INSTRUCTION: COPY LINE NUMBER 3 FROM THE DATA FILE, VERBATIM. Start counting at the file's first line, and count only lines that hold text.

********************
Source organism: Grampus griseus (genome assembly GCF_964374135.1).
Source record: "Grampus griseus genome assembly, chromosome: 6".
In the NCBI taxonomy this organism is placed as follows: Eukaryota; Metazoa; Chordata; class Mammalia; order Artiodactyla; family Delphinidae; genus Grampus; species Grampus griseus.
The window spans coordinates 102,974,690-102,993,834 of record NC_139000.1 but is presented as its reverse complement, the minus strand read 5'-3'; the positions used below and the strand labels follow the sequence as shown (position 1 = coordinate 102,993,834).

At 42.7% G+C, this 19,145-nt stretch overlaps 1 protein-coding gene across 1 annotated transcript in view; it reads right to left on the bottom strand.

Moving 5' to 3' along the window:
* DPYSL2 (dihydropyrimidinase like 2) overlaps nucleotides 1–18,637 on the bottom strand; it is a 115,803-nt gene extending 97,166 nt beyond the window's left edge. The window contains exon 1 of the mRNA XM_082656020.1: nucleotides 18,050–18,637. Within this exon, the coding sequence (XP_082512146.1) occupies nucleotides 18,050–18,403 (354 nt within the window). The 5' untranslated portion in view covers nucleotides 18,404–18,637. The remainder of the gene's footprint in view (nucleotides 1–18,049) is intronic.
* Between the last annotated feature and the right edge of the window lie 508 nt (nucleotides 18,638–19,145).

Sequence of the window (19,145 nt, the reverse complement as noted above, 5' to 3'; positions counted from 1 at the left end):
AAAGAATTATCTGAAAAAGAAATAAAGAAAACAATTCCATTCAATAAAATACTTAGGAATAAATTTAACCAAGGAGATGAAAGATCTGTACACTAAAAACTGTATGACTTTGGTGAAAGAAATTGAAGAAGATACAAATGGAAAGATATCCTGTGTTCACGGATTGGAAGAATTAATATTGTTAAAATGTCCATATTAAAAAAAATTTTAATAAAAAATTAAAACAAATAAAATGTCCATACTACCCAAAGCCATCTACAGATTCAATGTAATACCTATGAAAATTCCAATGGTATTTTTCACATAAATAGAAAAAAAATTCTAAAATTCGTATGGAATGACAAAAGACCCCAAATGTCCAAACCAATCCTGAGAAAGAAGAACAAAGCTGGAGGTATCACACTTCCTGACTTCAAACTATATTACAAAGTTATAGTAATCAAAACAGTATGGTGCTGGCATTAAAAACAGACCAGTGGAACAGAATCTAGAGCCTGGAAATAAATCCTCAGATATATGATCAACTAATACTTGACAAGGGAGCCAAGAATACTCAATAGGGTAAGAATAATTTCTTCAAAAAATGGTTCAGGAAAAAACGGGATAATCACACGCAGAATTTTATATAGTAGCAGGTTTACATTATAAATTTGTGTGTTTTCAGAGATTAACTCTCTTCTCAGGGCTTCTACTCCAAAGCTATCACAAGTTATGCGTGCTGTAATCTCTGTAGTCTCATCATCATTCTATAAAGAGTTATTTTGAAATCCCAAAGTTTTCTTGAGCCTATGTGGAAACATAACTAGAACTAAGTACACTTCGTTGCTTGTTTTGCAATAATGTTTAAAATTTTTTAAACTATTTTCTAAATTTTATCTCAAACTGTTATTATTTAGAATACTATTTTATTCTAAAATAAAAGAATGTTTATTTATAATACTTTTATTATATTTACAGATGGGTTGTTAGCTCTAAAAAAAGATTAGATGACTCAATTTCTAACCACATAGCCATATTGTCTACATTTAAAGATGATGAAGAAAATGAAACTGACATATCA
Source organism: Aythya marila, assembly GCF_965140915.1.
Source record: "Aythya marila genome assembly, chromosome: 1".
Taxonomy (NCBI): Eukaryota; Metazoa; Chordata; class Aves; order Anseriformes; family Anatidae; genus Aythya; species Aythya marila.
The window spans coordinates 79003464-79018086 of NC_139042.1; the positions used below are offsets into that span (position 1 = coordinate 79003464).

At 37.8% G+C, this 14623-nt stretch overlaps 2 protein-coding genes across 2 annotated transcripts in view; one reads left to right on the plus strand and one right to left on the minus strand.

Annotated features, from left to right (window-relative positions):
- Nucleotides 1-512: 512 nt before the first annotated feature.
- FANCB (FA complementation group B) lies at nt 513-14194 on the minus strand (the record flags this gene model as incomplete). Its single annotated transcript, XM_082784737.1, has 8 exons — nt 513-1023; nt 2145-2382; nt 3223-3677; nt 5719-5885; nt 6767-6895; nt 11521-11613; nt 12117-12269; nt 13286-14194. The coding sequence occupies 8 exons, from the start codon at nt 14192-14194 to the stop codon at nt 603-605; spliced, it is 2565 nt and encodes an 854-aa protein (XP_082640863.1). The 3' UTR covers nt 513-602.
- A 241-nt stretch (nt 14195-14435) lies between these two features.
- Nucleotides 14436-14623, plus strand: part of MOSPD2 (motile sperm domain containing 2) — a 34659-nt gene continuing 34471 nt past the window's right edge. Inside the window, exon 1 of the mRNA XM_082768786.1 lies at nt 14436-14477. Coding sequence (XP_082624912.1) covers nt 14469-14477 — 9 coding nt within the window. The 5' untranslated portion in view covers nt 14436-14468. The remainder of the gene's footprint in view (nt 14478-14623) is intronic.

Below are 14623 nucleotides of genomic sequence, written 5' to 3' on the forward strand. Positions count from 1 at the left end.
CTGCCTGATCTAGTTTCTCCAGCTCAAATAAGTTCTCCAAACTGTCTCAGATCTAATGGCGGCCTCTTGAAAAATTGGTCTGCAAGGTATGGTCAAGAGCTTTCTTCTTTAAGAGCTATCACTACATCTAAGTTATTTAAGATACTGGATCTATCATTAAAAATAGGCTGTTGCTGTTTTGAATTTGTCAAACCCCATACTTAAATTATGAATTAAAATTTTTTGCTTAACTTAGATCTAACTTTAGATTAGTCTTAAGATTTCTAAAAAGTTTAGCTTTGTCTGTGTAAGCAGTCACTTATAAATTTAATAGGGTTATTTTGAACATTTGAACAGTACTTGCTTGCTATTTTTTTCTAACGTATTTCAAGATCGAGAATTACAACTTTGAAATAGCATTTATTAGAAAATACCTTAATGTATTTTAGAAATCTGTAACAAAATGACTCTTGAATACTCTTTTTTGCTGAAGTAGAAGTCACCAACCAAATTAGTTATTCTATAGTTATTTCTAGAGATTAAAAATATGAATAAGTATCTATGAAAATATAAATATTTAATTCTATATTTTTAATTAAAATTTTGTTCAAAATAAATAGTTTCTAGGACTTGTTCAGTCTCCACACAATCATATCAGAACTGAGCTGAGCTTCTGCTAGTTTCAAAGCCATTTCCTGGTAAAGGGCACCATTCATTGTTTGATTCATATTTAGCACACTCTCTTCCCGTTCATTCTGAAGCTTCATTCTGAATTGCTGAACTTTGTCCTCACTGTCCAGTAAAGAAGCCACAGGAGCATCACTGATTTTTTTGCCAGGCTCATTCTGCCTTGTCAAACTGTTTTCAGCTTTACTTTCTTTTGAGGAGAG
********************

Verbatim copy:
In the NCBI taxonomy this organism is placed as follows: Eukaryota; Metazoa; Chordata; class Mammalia; order Artiodactyla; family Delphinidae; genus Grampus; species Grampus griseus.